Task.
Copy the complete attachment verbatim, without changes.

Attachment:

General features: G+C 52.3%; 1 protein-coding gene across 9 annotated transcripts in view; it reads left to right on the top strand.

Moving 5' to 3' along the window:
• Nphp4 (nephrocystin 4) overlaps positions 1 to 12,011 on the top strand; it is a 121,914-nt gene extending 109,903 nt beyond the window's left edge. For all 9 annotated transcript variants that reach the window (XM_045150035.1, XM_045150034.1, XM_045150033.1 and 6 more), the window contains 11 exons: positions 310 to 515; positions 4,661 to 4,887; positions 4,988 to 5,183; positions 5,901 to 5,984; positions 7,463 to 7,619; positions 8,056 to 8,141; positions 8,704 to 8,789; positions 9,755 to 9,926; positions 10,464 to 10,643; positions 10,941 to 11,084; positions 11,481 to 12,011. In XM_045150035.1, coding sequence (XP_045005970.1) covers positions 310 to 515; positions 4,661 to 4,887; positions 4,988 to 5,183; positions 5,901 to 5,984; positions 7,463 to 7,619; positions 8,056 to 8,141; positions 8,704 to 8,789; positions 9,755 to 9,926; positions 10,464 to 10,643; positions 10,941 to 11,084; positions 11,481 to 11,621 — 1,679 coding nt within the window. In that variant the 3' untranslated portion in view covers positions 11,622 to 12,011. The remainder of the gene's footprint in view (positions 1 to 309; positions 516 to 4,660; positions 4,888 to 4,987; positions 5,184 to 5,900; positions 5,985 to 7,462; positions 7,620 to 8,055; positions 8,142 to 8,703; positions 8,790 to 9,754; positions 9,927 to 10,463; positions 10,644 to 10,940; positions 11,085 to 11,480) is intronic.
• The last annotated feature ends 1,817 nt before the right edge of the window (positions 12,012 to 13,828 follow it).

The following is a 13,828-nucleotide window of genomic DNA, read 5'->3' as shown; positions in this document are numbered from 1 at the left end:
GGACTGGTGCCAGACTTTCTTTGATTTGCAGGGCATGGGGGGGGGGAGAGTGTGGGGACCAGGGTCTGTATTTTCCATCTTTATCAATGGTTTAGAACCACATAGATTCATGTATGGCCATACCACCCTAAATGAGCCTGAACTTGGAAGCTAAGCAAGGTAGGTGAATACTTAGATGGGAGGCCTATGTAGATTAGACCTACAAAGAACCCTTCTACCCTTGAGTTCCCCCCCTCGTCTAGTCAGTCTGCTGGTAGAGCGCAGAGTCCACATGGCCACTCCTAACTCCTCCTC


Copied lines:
General features: G+C 52.3%; 1 protein-coding gene across 9 annotated transcripts in view; it reads left to right on the top strand.

Moving 5' to 3' along the window:
• Nphp4 (nephrocystin 4) overlaps positions 1 to 12,011 on the top strand; it is a 121,914-nt gene extending 109,903 nt beyond the window's left edge. For all 9 annotated transcript variants that reach the window (XM_045150035.1, XM_045150034.1, XM_045150033.1 and 6 more), the window contains 11 exons: positions 310 to 515; positions 4,661 to 4,887; positions 4,988 to 5,183; positions 5,901 to 5,984; positions 7,463 to 7,619; positions 8,056 to 8,141; positions 8,704 to 8,789; positions 9,755 to 9,926; positions 10,464 to 10,643; positions 10,941 to 11,084; positions 11,481 to 12,011. In XM_045150035.1, coding sequence (XP_045005970.1) covers positions 310 to 515; positions 4,661 to 4,887; positions 4,988 to 5,183; positions 5,901 to 5,984; positions 7,463 to 7,619; positions 8,056 to 8,141; positions 8,704 to 8,789; positions 9,755 to 9,926; positions 10,464 to 10,643; positions 10,941 to 11,084; positions 11,481 to 11,621 — 1,679 coding nt within the window. In that variant the 3' untranslated portion in view covers positions 11,622 to 12,011. The remainder of the gene's footprint in view (positions 1 to 309; positions 516 to 4,660; positions 4,888 to 4,987; positions 5,184 to 5,900; positions 5,985 to 7,462; positions 7,620 to 8,055; positions 8,142 to 8,703; positions 8,790 to 9,754; positions 9,927 to 10,463; positions 10,644 to 10,940; positions 11,085 to 11,480) is intronic.
• The last annotated feature ends 1,817 nt before the right edge of the window (positions 12,012 to 13,828 follow it).

The following is a 13,828-nucleotide window of genomic DNA, read 5'->3' as shown; positions in this document are numbered from 1 at the left end:
GGACTGGTGCCAGACTTTCTTTGATTTGCAGGGCATGGGGGGGGGGAGAGTGTGGGGACCAGGGTCTGTATTTTCCATCTTTATCAATGGTTTAGAACCACATAGATTCATGTATGGCCATACCACCCTAAATGAGCCTGAACTTGGAAGCTAAGCAAGGTAGGTGAATACTTAGATGGGAGGCCTATGTAGATTAGACCTACAAAGAACCCTTCTACCCTTGAGTTCCCCCCCTCGTCTAGTCAGTCTGCTGGTAGAGCGCAGAGTCCACATGGCCACTCCTAACTCCTCCTC